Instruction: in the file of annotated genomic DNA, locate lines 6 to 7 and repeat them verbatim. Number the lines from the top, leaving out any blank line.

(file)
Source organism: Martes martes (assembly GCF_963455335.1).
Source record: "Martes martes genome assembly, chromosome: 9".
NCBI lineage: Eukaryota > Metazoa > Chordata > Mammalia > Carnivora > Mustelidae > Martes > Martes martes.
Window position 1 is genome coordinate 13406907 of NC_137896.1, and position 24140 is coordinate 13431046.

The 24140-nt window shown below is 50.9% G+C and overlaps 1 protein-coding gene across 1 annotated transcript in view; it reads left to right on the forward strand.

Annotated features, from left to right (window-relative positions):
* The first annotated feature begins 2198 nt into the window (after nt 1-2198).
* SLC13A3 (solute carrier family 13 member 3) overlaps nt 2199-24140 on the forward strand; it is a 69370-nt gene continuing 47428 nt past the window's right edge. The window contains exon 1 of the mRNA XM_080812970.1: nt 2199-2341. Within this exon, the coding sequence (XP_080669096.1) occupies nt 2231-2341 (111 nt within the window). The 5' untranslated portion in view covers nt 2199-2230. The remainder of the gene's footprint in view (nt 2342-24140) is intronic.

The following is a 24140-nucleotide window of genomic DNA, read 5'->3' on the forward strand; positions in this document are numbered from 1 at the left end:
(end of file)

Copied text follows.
Annotated features, from left to right (window-relative positions):
* The first annotated feature begins 2198 nt into the window (after nt 1-2198).